As exposure to psychosocial hazard at work represents a substantial risk factor for employee health in many modern occupations, being able to accurately assess how employees cope with their working environment is crucial. The workplace is generally accepted as being a dynamic environment, therefore, consideration should be given to the interaction between employees and the acute environmental characteristics of their workplace. The purpose of this paper is to investigate the effects of both acute demand and chronic work-related psychosocial hazard upon employees through ambulatory assessment of heart rate variability and blood pressure.
A within-subjects repeated measures design was used to investigate the relationship between exposure to work-related psychosocial hazard and ambulatory heart rate variability and blood pressure in a cohort of higher education employees. Additionally the effect of acute variation in perceived work-related demand was investigated.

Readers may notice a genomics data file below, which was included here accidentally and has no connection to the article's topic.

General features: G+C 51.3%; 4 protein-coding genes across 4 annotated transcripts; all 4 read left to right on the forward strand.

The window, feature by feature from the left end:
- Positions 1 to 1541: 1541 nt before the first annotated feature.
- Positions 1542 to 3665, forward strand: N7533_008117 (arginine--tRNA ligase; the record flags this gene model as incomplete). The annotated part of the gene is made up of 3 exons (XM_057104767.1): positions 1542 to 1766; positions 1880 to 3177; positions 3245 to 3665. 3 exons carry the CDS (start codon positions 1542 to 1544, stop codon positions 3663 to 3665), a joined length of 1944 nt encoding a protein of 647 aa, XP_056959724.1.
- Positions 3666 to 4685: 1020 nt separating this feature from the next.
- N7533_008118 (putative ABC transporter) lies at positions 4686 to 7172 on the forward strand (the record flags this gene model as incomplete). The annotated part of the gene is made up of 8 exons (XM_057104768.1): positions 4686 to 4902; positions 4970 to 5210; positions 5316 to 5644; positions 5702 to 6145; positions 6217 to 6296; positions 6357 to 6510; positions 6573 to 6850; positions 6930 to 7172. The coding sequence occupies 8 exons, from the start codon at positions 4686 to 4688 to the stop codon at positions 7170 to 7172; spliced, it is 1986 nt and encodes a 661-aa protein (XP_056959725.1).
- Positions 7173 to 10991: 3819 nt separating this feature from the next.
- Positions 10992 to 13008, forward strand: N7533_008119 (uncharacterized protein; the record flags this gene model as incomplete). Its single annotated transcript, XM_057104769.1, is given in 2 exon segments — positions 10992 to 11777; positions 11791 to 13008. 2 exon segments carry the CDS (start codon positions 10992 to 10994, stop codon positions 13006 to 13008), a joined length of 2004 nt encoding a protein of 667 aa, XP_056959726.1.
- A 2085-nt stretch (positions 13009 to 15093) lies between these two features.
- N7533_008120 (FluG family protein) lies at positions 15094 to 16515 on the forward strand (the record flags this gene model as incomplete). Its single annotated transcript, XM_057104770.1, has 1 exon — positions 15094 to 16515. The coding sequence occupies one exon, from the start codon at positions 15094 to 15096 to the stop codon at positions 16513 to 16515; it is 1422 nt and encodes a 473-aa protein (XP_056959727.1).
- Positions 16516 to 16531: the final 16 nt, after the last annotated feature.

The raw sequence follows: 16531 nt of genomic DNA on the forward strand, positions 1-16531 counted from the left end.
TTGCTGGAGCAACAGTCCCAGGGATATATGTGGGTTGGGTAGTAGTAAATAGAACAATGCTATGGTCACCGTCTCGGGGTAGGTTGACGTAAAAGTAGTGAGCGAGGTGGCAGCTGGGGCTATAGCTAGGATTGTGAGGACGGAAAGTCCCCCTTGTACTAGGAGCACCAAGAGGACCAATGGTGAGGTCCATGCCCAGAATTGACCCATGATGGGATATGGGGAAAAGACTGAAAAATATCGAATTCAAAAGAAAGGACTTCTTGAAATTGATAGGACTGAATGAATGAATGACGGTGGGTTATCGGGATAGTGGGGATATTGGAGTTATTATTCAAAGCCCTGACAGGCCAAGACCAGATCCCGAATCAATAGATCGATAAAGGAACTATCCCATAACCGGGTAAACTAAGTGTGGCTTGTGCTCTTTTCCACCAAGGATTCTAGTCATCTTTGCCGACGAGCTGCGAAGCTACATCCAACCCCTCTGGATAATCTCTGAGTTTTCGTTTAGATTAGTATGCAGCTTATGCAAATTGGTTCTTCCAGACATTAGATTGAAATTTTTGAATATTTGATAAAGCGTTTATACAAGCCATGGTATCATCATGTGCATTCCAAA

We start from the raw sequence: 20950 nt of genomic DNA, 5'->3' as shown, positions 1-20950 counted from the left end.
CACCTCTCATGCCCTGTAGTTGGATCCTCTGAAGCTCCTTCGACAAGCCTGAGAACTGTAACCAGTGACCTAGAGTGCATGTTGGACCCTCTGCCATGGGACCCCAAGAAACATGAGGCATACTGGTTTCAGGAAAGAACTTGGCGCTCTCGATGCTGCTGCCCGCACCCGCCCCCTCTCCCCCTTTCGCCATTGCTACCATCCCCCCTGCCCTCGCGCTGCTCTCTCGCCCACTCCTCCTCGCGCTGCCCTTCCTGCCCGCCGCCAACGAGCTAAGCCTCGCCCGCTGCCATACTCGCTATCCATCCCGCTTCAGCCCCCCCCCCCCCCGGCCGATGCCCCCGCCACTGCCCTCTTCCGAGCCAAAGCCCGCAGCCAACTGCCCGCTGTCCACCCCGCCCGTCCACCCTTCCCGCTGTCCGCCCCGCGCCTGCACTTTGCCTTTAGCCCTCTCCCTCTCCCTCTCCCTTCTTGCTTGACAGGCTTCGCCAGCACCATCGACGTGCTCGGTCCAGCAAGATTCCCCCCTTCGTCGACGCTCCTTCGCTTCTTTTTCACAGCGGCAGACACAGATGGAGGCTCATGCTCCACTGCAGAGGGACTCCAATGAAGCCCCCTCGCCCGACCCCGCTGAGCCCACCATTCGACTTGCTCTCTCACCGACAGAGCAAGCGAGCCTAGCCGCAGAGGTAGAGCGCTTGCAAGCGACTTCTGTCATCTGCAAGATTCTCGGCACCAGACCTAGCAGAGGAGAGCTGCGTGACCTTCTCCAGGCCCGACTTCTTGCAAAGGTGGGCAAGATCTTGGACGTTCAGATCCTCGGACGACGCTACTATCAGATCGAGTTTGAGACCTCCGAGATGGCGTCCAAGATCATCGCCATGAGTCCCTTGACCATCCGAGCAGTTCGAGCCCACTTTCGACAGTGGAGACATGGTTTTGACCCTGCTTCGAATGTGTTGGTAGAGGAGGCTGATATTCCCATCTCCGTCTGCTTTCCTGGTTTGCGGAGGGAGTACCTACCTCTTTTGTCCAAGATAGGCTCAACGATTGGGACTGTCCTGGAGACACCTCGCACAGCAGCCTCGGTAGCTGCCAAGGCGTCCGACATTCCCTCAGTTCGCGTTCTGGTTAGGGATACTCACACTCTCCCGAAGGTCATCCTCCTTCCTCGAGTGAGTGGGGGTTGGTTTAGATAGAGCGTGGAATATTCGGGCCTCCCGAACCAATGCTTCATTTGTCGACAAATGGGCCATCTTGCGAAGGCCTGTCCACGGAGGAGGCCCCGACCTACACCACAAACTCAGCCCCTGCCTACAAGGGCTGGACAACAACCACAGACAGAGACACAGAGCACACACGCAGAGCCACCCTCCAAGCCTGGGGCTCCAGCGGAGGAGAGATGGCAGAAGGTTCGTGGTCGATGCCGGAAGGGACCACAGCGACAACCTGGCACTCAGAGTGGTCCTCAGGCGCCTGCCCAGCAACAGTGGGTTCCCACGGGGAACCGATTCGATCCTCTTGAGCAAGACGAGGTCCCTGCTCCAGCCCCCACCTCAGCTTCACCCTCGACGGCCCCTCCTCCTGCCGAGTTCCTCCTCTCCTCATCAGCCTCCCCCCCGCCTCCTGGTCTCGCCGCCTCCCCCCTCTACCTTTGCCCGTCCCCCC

Two dimensions of the Management Standards were found to demonstrate an association with heart rate variability; more hazardous levels of “demand” and “relationships” were associated with decreased standard deviation of the normal-to-normal interval. Significant changes in blood pressure and indices of heart rate variability were observed with increased acute demand.
This is the first attempt to combine the Health and Safety Management Standards Indicator Tool with physiological assessment of employees. The results provide evidence of associations between scores on the indicator tool and ambulatory heart rate variability as well as demonstrating that variation in acute perceived work-related demand is associated with alterations to autonomic and cardiovascular function. This has implications not only for employee health and workplace design but also for future studies employing ambulatory physiological monitoring.